Major League Baseball games use tarp covers to protect the infield whenever there is a suspended game due to heavy rains. The tarp is used to keep water from seeping into the infield. 

If the rain slows down, then the game can be continued on that same field.

Particularly, they aim to protect the batter’s box and the pitcher’s mound, as these are the most dangerous spots when wet.

Lightning And Darkness

The other weather conditions during rain can be a real problem.

With rain sometimes comes lightning, and an open field is a dangerous place to be during a lightning storm. This could be life-threatening to the players.

The lightning can also be distracting and may cause players to lose sight of the ball during the flashes. 

Rain also means heavy clouds. These clouds make everything on the field darker, which can obscure the ball.

The equipment gets damaged

The baseball gets wet, slippery, and heavy. Pitchers, batters, and fielders would have trouble using such balls. 

Such balls will also not roll properly on the wet grass.

The bat is also affected. A wet bat is difficult to get a good grip on. 

The hitter would not be able to handle his bat properly, and will thereby have a disadvantage.


We can conclude that rain delays are primarily for players’ safety and for fairness to both sides. Damaged equipment, puddles, wet mud, lightning, and poor visibility are seemingly small things that could turn dangerous quickly if games were not delayed due to the rain. 

A player can very easily injure themself. For these reasons, it makes sense that it is the Umpire’s decision whether to continue play or call a rain delay in a regulation game to both protect the players and ensure a fair game.


Here are a few commonly asked related questions.

When is a Rain Delay called?

If rain is in the forecast, the home team, never the visiting team, decides when a rainout is declared. It is usually called before the first inning or before the game even starts.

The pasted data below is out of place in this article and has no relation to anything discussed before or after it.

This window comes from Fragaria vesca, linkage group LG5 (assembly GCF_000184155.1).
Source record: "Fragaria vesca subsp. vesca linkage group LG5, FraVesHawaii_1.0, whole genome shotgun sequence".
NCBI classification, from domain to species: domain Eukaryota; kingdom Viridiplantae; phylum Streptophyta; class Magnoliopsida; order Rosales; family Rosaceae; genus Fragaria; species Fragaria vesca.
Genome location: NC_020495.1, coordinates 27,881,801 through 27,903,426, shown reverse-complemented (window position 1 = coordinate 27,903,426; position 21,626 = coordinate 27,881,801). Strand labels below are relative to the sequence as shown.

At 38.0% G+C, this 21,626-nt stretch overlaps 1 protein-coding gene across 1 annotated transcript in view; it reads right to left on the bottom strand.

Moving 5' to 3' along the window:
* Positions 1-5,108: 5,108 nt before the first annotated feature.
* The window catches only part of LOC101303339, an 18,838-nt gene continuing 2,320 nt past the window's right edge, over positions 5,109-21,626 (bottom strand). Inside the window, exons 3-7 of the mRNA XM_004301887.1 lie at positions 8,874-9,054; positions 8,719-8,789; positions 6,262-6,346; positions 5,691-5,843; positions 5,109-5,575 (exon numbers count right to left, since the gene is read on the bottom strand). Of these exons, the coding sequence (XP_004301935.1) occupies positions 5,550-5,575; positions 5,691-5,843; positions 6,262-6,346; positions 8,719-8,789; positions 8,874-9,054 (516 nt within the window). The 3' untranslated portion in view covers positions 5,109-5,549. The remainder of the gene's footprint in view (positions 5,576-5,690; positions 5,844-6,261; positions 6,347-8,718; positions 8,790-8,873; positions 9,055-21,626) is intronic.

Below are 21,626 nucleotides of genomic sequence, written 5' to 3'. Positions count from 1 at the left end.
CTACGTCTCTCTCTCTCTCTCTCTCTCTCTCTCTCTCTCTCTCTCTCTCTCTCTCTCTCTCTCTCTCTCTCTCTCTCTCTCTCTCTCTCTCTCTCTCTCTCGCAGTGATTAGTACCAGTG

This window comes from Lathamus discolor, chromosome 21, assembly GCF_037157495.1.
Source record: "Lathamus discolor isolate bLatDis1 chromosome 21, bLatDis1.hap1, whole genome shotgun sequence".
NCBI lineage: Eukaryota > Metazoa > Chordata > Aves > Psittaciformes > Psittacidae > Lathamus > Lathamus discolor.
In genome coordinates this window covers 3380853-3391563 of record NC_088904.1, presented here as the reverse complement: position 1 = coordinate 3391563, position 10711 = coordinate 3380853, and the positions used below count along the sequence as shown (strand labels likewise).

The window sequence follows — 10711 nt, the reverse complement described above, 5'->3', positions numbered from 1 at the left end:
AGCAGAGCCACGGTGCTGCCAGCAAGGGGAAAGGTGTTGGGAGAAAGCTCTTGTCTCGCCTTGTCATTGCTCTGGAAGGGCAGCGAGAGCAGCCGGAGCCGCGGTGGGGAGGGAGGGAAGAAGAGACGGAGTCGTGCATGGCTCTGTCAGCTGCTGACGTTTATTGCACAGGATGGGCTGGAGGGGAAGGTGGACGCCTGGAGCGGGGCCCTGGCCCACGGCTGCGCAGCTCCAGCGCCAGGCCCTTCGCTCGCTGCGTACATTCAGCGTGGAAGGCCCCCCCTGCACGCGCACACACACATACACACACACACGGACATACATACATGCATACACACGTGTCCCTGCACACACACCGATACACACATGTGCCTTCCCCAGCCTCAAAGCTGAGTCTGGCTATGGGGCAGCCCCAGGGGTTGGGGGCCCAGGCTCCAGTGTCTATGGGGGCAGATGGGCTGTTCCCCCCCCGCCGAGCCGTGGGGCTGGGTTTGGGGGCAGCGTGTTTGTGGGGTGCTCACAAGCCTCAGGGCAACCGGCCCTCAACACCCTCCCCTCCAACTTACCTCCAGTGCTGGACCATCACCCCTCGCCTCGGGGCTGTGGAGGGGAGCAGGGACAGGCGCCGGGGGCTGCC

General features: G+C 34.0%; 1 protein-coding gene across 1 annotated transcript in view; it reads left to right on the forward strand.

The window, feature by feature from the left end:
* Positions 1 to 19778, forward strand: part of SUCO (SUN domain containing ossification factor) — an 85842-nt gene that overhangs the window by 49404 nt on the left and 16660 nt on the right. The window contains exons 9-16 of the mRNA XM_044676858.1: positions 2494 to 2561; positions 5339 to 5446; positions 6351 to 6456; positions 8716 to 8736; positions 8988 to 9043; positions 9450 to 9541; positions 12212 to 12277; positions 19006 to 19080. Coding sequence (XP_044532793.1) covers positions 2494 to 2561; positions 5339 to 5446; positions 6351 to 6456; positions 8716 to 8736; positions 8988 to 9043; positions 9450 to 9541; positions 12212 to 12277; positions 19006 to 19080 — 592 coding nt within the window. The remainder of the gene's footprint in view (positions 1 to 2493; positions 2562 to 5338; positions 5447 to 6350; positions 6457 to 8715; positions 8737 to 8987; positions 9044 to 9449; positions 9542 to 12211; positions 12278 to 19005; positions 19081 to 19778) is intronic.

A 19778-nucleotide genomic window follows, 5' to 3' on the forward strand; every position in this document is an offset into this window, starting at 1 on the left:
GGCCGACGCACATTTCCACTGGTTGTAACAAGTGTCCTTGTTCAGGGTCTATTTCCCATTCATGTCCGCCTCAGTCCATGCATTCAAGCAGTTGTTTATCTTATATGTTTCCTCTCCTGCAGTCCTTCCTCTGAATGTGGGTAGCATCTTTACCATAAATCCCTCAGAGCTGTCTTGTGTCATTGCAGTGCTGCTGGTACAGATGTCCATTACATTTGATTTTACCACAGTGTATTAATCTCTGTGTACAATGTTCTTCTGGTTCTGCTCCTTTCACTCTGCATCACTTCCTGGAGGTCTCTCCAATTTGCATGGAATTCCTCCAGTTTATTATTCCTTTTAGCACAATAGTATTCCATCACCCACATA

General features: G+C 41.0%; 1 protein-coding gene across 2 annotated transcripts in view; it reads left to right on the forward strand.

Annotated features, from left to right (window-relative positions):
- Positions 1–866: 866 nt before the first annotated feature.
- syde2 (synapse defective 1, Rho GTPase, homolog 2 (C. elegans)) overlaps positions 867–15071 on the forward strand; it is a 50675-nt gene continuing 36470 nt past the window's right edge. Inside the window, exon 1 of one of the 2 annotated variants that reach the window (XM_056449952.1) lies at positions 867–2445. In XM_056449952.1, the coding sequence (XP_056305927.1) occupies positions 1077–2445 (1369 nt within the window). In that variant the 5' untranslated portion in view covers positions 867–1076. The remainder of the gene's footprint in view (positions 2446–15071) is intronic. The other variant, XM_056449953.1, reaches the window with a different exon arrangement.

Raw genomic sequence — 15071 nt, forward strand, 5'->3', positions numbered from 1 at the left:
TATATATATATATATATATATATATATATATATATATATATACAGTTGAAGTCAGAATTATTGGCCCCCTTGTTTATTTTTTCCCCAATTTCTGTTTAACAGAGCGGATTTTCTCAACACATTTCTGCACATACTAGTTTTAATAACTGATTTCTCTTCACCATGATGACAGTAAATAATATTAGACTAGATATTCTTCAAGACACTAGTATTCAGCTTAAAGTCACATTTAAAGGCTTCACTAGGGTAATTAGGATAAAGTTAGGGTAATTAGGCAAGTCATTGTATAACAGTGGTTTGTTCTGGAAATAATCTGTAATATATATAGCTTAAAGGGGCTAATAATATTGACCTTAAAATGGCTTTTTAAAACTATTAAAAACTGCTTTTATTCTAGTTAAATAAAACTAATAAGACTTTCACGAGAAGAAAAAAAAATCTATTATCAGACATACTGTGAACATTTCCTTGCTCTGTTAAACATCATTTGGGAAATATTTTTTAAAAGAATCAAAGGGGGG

If the game has already begun and the teams have played baseball for a while when it starts raining, the Umpire decides if a rain delay should be called. The home team no longer has a say. 

If they think that the baseball field conditions will compromise the safety of the players, they call a rainout and reschedule the game for a later date.

They can also cut the game short and declare a win for the leading team. This only happens if the game has already been played for long enough and is not tied.

Similar rules apply for snow delays in the MLB.

Will A Game Be Canceled Even During Light Rain?

It is usually the Umpires who decide whether to postpone a baseball game because of rain. If they think that the rain is heavy enough to put the players in danger, they will cancel it.

However, their goal is not to postpone the game, so they will consider the intensity of the rain and whether or not it looks like the weather will soon improve.

Official MLB rain delay rules say that the head umpire will first delay the game by 30 minutes if it rains. If the rain continues or gets worse, they postpone or cancel the game; if the rain stops, play resumes. 

In some cases, they use the existing scores to declare a winner. However, if they think the rain will slow down, the game may continue after 30 minutes.

Thus, you cannot judge how much rain is enough to have a rain delay declared. The decision relies on many factors and is entirely up to the umpires.

Can Baseball Be Played In The Snow?

It is possible to play baseball during a light snow. However, in heavy snow, a snow delay may be called. 

Here, too, the Umpire decides when the game must be put to a halt.

Snow also impacts player safety and makes it risky to play. It is even more difficult to see the ball in snow as the white ball is camouflaged.

Additionally, snow means freezing temperatures, which would make baseball very uncomfortable and potentially dangerous for players.